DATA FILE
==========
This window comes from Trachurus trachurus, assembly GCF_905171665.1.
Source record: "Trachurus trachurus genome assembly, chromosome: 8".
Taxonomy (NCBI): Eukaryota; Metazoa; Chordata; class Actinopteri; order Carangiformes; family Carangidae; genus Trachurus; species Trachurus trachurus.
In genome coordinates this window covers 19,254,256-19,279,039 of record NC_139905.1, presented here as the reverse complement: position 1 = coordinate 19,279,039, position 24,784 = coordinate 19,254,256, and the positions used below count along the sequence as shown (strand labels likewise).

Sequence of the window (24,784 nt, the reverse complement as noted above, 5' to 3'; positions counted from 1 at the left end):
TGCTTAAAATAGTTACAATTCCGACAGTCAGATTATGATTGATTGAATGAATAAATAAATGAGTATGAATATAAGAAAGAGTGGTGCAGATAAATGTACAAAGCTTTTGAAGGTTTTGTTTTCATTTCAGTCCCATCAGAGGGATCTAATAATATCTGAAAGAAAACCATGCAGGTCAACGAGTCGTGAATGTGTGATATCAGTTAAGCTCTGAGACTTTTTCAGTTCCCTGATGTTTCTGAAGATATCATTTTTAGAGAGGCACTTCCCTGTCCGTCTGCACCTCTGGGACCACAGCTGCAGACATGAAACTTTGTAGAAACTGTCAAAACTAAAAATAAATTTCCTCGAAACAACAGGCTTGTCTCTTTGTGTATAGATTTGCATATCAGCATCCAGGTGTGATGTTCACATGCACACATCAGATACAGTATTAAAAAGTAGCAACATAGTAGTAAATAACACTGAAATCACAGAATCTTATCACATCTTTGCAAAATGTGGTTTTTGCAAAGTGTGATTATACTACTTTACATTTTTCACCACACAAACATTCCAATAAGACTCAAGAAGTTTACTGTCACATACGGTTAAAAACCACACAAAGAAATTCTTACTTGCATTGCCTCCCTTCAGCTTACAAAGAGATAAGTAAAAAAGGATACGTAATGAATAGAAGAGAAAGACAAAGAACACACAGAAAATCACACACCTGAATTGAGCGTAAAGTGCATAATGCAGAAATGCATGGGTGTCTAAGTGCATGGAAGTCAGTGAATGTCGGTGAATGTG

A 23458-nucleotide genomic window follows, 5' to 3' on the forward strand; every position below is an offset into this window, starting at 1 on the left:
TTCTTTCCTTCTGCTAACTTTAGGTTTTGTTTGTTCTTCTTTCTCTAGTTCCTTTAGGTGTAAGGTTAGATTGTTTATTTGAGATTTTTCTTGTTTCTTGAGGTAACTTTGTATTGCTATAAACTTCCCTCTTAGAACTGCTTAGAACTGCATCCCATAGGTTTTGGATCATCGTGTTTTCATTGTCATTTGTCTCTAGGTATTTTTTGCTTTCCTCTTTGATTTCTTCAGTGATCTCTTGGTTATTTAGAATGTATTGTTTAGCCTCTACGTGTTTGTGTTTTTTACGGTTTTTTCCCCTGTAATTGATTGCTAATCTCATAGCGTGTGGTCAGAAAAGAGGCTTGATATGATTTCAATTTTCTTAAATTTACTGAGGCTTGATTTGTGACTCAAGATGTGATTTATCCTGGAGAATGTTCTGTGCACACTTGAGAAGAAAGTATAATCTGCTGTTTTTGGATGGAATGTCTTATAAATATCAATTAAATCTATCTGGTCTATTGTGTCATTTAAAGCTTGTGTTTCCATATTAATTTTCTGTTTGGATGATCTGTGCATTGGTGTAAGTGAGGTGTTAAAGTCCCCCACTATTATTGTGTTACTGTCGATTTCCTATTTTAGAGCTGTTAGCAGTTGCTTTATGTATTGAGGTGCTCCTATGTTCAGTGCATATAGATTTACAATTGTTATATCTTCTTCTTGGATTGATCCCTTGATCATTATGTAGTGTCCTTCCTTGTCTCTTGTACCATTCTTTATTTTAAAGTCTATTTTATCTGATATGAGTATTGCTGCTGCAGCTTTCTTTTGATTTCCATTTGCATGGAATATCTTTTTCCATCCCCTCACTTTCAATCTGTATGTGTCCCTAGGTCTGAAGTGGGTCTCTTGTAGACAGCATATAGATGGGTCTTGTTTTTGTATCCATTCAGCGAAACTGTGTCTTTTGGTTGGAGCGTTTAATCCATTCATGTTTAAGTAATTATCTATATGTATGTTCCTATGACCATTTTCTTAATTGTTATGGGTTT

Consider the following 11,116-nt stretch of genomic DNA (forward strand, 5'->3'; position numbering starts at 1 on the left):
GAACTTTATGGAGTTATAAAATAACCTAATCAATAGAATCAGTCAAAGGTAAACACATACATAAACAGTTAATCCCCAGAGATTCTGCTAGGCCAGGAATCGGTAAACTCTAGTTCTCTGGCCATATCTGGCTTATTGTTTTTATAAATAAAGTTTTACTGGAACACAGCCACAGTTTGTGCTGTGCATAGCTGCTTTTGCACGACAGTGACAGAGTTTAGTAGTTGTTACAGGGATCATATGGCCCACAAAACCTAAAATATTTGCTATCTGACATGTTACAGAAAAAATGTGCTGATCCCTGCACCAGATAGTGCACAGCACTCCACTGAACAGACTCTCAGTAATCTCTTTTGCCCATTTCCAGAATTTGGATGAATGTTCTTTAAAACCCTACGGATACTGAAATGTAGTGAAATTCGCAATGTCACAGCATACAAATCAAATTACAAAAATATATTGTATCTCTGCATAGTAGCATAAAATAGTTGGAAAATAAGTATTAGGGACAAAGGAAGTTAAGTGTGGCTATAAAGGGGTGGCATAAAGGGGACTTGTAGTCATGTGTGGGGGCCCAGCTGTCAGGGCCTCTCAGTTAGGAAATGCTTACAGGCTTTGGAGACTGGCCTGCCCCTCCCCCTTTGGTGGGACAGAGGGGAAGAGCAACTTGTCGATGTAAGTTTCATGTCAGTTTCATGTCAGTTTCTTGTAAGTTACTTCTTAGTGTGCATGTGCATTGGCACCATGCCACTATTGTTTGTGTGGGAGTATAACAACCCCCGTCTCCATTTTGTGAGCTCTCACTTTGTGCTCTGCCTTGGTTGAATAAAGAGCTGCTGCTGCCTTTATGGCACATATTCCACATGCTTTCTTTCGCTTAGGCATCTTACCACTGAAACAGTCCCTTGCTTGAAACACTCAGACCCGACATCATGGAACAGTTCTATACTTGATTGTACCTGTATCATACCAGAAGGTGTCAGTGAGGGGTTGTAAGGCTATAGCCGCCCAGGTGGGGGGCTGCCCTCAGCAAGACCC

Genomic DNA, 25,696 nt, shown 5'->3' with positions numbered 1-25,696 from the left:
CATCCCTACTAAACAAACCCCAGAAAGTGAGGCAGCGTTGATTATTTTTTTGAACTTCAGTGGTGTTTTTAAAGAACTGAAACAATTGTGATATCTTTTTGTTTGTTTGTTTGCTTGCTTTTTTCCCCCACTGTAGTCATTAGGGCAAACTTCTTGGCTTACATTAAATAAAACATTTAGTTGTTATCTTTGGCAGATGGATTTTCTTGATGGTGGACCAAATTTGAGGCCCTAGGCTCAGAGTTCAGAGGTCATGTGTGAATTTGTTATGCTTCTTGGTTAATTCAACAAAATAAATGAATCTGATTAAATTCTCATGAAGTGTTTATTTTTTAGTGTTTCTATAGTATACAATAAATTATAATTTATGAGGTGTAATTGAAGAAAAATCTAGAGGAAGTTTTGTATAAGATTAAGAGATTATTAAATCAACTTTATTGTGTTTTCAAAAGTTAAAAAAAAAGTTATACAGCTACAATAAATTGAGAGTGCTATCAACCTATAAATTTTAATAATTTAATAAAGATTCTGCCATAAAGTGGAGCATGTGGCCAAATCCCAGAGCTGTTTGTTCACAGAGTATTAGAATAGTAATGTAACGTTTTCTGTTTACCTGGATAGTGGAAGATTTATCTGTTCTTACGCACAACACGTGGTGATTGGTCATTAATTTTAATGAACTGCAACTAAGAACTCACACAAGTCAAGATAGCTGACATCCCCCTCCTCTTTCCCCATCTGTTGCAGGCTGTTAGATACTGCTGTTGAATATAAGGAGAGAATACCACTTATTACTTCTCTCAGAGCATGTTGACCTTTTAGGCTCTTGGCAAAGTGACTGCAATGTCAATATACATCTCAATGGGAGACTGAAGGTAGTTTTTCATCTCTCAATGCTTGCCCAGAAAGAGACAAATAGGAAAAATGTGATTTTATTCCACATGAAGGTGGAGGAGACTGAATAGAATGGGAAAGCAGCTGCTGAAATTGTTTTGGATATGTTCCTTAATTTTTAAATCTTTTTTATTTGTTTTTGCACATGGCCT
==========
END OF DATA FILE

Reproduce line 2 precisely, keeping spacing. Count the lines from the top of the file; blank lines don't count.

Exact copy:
Source record: "Trachurus trachurus genome assembly, chromosome: 8".